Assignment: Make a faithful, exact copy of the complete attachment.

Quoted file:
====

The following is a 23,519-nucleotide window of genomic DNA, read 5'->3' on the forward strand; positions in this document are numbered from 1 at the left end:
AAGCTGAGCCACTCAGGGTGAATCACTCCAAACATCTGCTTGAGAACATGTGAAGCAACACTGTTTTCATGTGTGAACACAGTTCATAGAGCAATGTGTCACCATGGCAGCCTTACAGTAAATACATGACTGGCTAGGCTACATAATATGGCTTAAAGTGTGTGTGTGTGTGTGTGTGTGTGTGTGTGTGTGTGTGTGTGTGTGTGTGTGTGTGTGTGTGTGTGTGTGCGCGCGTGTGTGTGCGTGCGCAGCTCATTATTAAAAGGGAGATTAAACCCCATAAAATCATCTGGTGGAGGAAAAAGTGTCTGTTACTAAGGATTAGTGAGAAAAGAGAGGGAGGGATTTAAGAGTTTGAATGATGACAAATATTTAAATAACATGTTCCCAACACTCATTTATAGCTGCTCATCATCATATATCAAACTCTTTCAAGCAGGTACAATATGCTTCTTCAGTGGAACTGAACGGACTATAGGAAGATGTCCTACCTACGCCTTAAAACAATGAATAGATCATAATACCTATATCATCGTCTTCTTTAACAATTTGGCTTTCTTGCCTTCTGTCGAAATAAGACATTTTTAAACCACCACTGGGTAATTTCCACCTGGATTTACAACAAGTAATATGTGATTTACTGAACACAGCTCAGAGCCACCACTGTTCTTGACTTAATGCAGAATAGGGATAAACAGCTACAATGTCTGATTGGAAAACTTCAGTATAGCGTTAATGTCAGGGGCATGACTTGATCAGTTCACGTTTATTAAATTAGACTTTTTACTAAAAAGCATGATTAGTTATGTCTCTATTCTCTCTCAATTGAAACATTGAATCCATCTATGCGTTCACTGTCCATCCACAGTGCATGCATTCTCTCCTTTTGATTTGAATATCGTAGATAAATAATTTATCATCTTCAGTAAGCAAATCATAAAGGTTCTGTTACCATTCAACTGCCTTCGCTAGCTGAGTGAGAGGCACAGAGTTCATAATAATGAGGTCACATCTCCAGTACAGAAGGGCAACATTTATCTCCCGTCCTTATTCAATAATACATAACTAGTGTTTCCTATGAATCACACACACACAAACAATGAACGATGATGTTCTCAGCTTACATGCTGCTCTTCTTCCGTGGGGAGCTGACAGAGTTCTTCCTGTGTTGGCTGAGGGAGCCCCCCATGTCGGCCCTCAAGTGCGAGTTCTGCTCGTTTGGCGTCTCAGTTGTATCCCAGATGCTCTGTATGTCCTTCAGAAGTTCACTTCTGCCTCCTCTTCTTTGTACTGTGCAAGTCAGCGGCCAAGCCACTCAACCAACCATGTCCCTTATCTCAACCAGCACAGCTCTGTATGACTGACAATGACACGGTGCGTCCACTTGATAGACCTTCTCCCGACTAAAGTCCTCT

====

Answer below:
The following is a 23,519-nucleotide window of genomic DNA, read 5'->3' on the forward strand; positions in this document are numbered from 1 at the left end:
AAGCTGAGCCACTCAGGGTGAATCACTCCAAACATCTGCTTGAGAACATGTGAAGCAACACTGTTTTCATGTGTGAACACAGTTCATAGAGCAATGTGTCACCATGGCAGCCTTACAGTAAATACATGACTGGCTAGGCTACATAATATGGCTTAAAGTGTGTGTGTGTGTGTGTGTGTGTGTGTGTGTGTGTGTGTGTGTGTGTGTGTGTGTGTGTGTGTGTGTGTGCGCGCGTGTGTGTGCGTGCGCAGCTCATTATTAAAAGGGAGATTAAACCCCATAAAATCATCTGGTGGAGGAAAAAGTGTCTGTTACTAAGGATTAGTGAGAAAAGAGAGGGAGGGATTTAAGAGTTTGAATGATGACAAATATTTAAATAACATGTTCCCAACACTCATTTATAGCTGCTCATCATCATATATCAAACTCTTTCAAGCAGGTACAATATGCTTCTTCAGTGGAACTGAACGGACTATAGGAAGATGTCCTACCTACGCCTTAAAACAATGAATAGATCATAATACCTATATCATCGTCTTCTTTAACAATTTGGCTTTCTTGCCTTCTGTCGAAATAAGACATTTTTAAACCACCACTGGGTAATTTCCACCTGGATTTACAACAAGTAATATGTGATTTACTGAACACAGCTCAGAGCCACCACTGTTCTTGACTTAATGCAGAATAGGGATAAACAGCTACAATGTCTGATTGGAAAACTTCAGTATAGCGTTAATGTCAGGGGCATGACTTGATCAGTTCACGTTTATTAAATTAGACTTTTTACTAAAAAGCATGATTAGTTATGTCTCTATTCTCTCTCAATTGAAACATTGAATCCATCTATGCGTTCACTGTCCATCCACAGTGCATGCATTCTCTCCTTTTGATTTGAATATCGTAGATAAATAATTTATCATCTTCAGTAAGCAAATCATAAAGGTTCTGTTACCATTCAACTGCCTTCGCTAGCTGAGTGAGAGGCACAGAGTTCATAATAATGAGGTCACATCTCCAGTACAGAAGGGCAACATTTATCTCCCGTCCTTATTCAATAATACATAACTAGTGTTTCCTATGAATCACACACACACAAACAATGAACGATGATGTTCTCAGCTTACATGCTGCTCTTCTTCCGTGGGGAGCTGACAGAGTTCTTCCTGTGTTGGCTGAGGGAGCCCCCCATGTCGGCCCTCAAGTGCGAGTTCTGCTCGTTTGGCGTCTCAGTTGTATCCCAGATGCTCTGTATGTCCTTCAGAAGTTCACTTCTGCCTCCTCTTCTTTGTACTGTGCAAGTCAGCGGCCAAGCCACTCAACCAACCATGTCCCTTATCTCAACCAGCACAGCTCTGTATGACTGACAATGACACGGTGCGTCCACTTGATAGACCTTCTCCCGACTAAAGTCCTCT